It has since become one of the world’s highest production volume chemicals and has been widely reported in the media as being a suspected disruptor of your body’s hormones.
Canada, in September 2010, declared BPA as a toxic substance, but to date no other country has followed suit, although BPA has been banned in baby bottles in Europe and the US. As a result of the widespread consumer backlash, however, many companies have rolled out “BPA-free” plastic products, ranging from bottles and sippy cups to reusable water bottles, meant to appeal to those health-conscious consumers looking to avoid toxins.
Unfortunately, this may be just a ruse, as studies now show another bisphenol, bisphenol-S (BPS), is now showing up in human urine concentrations at levels similar to those of BPA.i This suggests that many manufacturers are simply swapping one bisphenol for another.
BPS May be Less Known, But That Doesn’t Make it Less Toxic
Similar to the way food manufacturers label a bag of gummy bears as “fat-free,” implying it’s good for you while staying silent about the massive amounts of sugar they contain, plastics manufacturers can legally make it appear their products are safe by labeling them BPA-free, even though they may contain BPS, or another similar toxic chemical, that they don’t mention. More corporate lies of omission that can and do hurt your health.
In the case of BPS, there’s reason to believe it is just as dangerous to human health, and possibly more so, than BPA, although the research is not nearly as abundant just yet. Writing in the journal Toxicology In Vitro, researchers stated:ii
“In 2011, the European Commission has restricted the use of Bisphenol A in plastic infant feeding bottles. In a response to this restriction, Bisphenol S is now often used as a component of plastic substitutes for the production of babybottles. One of the major concerns leading to the restriction of Bisphenol A was its weak estrogenic activity. By using two highly standardised transactivation assays, we could demonstrate that the estrogenic activity of Bisphenol A and Bisphenol S is of a comparable potency.”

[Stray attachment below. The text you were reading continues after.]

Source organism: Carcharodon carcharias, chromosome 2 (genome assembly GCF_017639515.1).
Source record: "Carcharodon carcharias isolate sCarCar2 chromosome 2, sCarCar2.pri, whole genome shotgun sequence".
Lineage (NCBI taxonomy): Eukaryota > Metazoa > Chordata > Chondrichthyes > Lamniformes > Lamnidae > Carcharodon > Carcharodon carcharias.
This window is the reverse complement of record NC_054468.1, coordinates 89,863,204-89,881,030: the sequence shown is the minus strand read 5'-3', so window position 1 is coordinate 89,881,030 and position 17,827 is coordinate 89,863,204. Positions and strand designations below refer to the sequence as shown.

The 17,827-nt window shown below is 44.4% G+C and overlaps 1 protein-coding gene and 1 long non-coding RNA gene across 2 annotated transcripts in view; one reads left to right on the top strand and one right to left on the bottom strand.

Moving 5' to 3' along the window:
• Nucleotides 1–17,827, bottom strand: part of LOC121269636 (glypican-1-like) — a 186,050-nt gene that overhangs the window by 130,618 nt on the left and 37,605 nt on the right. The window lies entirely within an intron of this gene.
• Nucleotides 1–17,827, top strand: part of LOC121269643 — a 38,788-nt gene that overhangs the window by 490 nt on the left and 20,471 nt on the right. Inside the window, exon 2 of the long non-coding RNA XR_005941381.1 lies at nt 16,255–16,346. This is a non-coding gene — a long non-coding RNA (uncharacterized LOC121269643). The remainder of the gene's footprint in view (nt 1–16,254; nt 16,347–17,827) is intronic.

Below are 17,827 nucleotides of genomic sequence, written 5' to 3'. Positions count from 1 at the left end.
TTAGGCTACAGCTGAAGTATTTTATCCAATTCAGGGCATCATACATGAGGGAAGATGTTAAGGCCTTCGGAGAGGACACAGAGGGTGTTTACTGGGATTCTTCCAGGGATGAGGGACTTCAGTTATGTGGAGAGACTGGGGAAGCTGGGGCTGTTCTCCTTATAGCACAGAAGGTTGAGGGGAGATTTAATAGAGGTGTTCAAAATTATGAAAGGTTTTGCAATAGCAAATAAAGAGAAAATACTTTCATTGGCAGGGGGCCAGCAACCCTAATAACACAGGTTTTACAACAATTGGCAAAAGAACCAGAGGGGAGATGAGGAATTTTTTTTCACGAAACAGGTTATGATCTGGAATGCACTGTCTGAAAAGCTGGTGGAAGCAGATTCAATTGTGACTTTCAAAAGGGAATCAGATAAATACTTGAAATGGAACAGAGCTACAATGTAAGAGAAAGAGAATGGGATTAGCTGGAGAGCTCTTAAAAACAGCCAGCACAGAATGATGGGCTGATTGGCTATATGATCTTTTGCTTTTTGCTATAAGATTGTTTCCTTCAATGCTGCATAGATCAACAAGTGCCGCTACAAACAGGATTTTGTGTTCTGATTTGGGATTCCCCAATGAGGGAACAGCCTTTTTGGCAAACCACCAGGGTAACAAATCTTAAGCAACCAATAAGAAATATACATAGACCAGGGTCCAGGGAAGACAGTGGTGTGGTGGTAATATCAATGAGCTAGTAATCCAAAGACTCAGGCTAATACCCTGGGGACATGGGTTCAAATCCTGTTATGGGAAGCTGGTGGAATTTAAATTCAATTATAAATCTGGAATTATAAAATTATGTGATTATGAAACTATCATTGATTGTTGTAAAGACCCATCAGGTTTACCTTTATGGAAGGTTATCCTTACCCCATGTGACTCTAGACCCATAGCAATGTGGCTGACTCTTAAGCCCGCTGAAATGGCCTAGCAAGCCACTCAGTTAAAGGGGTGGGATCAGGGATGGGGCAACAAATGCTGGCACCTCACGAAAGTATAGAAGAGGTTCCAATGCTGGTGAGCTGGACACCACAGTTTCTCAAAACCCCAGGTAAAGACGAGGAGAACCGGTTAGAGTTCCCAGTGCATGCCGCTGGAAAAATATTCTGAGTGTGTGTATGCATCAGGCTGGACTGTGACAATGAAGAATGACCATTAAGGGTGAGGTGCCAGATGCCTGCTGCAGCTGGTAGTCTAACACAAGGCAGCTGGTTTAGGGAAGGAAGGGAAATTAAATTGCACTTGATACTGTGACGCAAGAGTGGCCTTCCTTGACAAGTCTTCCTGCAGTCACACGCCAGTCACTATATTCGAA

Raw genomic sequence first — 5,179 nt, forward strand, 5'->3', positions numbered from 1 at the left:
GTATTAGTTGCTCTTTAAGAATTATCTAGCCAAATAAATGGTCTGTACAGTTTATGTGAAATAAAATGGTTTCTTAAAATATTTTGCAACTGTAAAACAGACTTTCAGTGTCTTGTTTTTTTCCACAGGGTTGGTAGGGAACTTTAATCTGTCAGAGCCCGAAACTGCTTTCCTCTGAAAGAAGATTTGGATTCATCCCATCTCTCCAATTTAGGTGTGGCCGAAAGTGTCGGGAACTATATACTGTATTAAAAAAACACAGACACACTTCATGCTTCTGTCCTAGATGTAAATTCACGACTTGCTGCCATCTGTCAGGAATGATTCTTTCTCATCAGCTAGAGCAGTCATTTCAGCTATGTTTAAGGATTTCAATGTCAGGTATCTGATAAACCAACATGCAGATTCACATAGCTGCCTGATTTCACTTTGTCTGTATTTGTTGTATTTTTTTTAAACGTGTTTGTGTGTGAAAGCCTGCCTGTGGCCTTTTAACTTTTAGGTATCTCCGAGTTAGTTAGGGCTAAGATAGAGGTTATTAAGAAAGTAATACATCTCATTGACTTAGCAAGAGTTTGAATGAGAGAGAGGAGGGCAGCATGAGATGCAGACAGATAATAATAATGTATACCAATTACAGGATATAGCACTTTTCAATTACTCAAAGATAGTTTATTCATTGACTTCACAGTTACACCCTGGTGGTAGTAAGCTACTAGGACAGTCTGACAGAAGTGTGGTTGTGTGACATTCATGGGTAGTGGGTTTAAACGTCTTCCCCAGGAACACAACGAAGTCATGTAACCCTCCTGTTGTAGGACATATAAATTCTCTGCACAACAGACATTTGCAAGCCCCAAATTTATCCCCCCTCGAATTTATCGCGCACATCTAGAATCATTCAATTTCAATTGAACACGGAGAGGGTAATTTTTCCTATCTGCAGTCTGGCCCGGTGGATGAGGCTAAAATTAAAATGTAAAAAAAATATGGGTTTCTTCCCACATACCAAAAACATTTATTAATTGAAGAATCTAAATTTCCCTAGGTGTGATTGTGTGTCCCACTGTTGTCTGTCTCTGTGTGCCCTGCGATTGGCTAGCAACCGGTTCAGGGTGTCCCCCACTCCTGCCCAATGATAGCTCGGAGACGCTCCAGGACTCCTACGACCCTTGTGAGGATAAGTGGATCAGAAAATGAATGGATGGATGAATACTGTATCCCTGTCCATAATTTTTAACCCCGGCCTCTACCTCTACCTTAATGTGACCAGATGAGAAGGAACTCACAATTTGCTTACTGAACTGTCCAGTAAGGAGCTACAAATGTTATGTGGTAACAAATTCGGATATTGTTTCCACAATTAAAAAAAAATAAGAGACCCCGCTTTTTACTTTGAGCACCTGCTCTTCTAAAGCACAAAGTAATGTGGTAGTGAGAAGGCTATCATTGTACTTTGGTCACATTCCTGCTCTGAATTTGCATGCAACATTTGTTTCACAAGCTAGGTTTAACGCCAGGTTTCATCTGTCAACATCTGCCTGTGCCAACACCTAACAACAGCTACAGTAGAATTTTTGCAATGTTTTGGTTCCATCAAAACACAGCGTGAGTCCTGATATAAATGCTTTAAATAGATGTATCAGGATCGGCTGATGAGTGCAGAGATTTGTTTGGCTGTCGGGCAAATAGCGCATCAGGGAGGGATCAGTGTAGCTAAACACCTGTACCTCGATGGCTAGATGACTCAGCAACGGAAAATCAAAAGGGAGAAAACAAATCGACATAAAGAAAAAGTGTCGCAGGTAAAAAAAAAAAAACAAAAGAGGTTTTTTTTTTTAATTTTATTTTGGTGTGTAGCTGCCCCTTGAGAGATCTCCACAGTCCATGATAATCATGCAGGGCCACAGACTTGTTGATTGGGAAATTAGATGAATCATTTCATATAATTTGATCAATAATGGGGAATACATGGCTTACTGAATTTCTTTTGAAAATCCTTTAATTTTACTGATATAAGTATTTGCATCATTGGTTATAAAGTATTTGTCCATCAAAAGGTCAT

Not only does BPS appear to have similar hormone-mimicking characteristics to BPA, but research suggests it is actually significantly less biodegradable, and more heat-stable and photo-resistant, than BPA. GreenMedInfo reports:
“… while regulators wait for manufacturers who promote their products with “BPA-Free!” stickers at the same moment that they infuse them with BPS to voluntarily reformulate,there isevidence now that BPS may actually have worse effects to environmental and human health, alike..
“… BPS’ relative inability to biodegrade indicates: 1) once it is absorbed into the human body, it may accumulate there for longer periods of time. 2) it is more likely to persist in the environment, making external exposures to it, and its many metabolites, much more likely than the faster degrading BPA. In other words, its potential to do harm will worsen along the axis of time, not lessen, which is a common argument made for the purported “safety” of BPA.”
A 2011 study published in Environmental Health Perspectives found that almost all of the 455 commercially available plastics that were tested leached estrogenic chemicals. This study lead to a bitter legal battle between Eastman Chemical Co. and the study's author, George Bittner, professor of neurobiology at The University of Texas at Austin and founder of CertiChem and PlastiPure, two companies designed to test and discover nonestrogenic plastics.